Our first real life experiment with AngularJS is a mobile and touch-friendly carousel directive.
As this project shed some lights on various AngularJS aspects, we’d like to share it with you; The full demo+code is available here : http://blog.revolunet.com/angular-carousel
The goal is to transform any
ng-repeat directive into a carousel, just by adding the
rn-carousel attribute to its
ul container. The directive take care of the dirty work for you, without any jQuery.
Here’s a very basic example of a Youtube API call, with the data displayed in a regular Angular template; We just add a
rn-carousel attribute to the
ul element to ask a carousel :)
rn-carousel directive is responsible of :
1) wrapping the real ul/li in a carousel container and add CSS classes
We first wrap the original
ul block in an outer div using JQlite
wraps method during the directive link phase. This cannot be doneduring the compile phase as it would lead to an infinite recursion loop. (AngularJS will wrap again an again as the original directive stays untouched).
Then we add some CSS classes and an unique carousel identifier class so we can target that instance easily later.
The CSS makes the ul/li block appears as a single horizontal line composed of many li blocks, so its very easy to slide the blocks horizontally.
2) watching the ng-repeat expression
Because we want to monitor precisely the items in our carousel, and we want to be able to dynamically add/remove items, we need to extract and watch the original
ng-repeat expression. We can then watch that expression and then be notified when its updated. This is useful to know how many slides we have and update our indicators accordingly for example.
This extraction is done by literally parsing the ng-repeat expression in a generic way, using the generated normalized comment node. Credits goes to @bennadel for this awesome trick.
Update : I ended up with just extracting the li
ng-repeat attribute during the
compile phase which is much less overhead.
3) binding touch and click events
Like most directives, we bind events in the linking phase. We just take care of binding both touch and mouse events.
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4) animating the slides smoothly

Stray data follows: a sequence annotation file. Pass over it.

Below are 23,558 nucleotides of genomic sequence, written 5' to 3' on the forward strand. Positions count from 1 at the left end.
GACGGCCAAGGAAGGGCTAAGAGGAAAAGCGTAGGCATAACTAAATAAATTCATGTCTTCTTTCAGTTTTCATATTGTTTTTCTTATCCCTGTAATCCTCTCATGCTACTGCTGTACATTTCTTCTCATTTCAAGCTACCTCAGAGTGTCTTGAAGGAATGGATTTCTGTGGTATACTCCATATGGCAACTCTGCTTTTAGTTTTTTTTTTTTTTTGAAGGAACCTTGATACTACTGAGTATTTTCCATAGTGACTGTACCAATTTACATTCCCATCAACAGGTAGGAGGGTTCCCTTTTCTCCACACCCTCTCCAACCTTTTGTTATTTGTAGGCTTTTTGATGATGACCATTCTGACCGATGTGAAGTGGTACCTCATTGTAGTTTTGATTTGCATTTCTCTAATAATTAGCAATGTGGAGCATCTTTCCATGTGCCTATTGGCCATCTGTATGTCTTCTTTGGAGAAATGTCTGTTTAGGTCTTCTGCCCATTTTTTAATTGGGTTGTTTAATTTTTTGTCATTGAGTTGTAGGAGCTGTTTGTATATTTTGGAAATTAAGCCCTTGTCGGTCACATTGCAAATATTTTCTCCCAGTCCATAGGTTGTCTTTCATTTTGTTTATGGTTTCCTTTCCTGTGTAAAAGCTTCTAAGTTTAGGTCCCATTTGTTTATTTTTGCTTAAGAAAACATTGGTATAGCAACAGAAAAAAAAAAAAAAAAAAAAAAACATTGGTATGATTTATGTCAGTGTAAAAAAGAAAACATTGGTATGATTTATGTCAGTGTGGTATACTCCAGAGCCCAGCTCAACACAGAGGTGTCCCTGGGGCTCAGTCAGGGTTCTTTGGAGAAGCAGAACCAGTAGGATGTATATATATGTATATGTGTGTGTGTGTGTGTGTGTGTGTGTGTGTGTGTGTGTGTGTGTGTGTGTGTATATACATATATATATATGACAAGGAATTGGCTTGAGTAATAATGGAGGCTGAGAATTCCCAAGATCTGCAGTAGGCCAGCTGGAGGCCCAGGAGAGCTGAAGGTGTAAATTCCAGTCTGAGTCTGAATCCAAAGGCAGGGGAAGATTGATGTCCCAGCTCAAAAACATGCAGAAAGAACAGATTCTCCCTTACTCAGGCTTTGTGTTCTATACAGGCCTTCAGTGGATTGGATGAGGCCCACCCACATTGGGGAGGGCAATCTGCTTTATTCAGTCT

When we detect a
touchstart we just store the initial event position. On
touchemove we update the horizontal offset and move the whole
ul accordingly using CSS. Then on
touchend, we detect the desired position (prev or next) and dynamically add CSS styles and classes to move the slides accordingly, or restore the current position in some cases.
The slide movement is made thanks to the CSS
translate3d properties to force CSS 3D transforms and thus animate the slides using the GPU which make the movement much more smooth especially on mobile devices.
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5) adding an indicator to our carousel
As we already watch the
ng-repeat expression, we track the number of slides in the carousel and so its quite easy to add data-bound indicators to our carousel. You can enable these by adding a
rn-carousel-indicator="true" attribute on your
The indicators are produced by the
rn-carousel-indicators directive, completely decoupled, during the linking phase. For the directive to be executed, we compile it through the
$compile service before appending it to our container.
It just takes
index attributes that will be injected in an isolated scope to produce the indicators and set the CSS classes.
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6) offer a two-way data binding for the active slide index
The carousel current index position can be data-bound to an optional
rn-carousel-index attribute if provided. This allows you to display the carousel position somewhere else, add custom controls/indicators, initialise to a different slide…
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updateSlidePosition() function simply moves the
ul block based on the
carouselIndex value and the width of the slides. We do this with CSS transition and
translate3d so this is animated and hardware accelerated.
7) tests and grunt automation
These subjects will have a dedicated article soon :)
- Only works with ul/li structure
- Carousel dimensions is based on the first li detected
UPDATE : the carousel can now be buffered to improve performance with large datasets !
Easy isn’t it ?
If you have questions, suggestions, issues, pulls requests… just comment below or on Github :)